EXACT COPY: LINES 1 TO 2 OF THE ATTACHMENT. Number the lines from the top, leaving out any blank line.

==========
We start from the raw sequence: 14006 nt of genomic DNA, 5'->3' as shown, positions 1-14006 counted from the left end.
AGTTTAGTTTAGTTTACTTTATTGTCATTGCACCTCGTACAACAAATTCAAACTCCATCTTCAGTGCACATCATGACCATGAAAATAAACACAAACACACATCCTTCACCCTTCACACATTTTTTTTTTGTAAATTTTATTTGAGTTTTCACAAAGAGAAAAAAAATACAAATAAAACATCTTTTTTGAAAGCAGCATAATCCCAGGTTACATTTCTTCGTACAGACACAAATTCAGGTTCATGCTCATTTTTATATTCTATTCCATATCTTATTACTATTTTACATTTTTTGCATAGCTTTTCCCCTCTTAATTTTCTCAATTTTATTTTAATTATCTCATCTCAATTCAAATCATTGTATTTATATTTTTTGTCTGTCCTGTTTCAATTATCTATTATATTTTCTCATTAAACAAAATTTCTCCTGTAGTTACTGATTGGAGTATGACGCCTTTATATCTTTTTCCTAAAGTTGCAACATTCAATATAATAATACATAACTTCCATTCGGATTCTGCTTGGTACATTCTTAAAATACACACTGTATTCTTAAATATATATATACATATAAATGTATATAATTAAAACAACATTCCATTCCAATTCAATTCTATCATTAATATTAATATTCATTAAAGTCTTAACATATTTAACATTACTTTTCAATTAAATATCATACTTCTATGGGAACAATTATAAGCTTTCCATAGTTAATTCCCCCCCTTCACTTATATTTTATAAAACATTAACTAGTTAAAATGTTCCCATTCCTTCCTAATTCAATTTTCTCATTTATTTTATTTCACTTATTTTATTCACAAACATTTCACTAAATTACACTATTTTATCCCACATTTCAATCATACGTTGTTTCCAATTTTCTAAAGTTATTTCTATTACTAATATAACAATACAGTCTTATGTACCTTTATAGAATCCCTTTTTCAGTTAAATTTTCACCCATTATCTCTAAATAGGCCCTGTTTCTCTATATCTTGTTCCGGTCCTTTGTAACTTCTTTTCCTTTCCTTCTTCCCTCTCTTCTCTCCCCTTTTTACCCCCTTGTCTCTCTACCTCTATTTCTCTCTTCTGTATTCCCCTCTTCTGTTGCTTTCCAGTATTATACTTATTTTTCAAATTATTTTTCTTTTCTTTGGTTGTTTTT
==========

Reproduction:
We start from the raw sequence: 14006 nt of genomic DNA, 5'->3' as shown, positions 1-14006 counted from the left end.
AGTTTAGTTTAGTTTACTTTATTGTCATTGCACCTCGTACAACAAATTCAAACTCCATCTTCAGTGCACATCATGACCATGAAAATAAACACAAACACACATCCTTCACCCTTCACACATTTTTTTTTTGTAAATTTTATTTGAGTTTTCACAAAGAGAAAAAAAATACAAATAAAACATCTTTTTTGAAAGCAGCATAATCCCAGGTTACATTTCTTCGTACAGACACAAATTCAGGTTCATGCTCATTTTTATATTCTATTCCATATCTTATTACTATTTTACATTTTTTGCATAGCTTTTCCCCTCTTAATTTTCTCAATTTTATTTTAATTATCTCATCTCAATTCAAATCATTGTATTTATATTTTTTGTCTGTCCTGTTTCAATTATCTATTATATTTTCTCATTAAACAAAATTTCTCCTGTAGTTACTGATTGGAGTATGACGCCTTTATATCTTTTTCCTAAAGTTGCAACATTCAATATAATAATACATAACTTCCATTCGGATTCTGCTTGGTACATTCTTAAAATACACACTGTATTCTTAAATATATATATACATATAAATGTATATAATTAAAACAACATTCCATTCCAATTCAATTCTATCATTAATATTAATATTCATTAAAGTCTTAACATATTTAACATTACTTTTCAATTAAATATCATACTTCTATGGGAACAATTATAAGCTTTCCATAGTTAATTCCCCCCCTTCACTTATATTTTATAAAACATTAACTAGTTAAAATGTTCCCATTCCTTCCTAATTCAATTTTCTCATTTATTTTATTTCACTTATTTTATTCACAAACATTTCACTAAATTACACTATTTTATCCCACATTTCAATCATACGTTGTTTCCAATTTTCTAAAGTTATTTCTATTACTAATATAACAATACAGTCTTATGTACCTTTATAGAATCCCTTTTTCAGTTAAATTTTCACCCATTATCTCTAAATAGGCCCTGTTTCTCTATATCTTGTTCCGGTCCTTTGTAACTTCTTTTCCTTTCCTTCTTCCCTCTCTTCTCTCCCCTTTTTACCCCCTTGTCTCTCTACCTCTATTTCTCTCTTCTGTATTCCCCTCTTCTGTTGCTTTCCAGTATTATACTTATTTTTCAAATTATTTTTCTTTTCTTTGGTTGTTTTT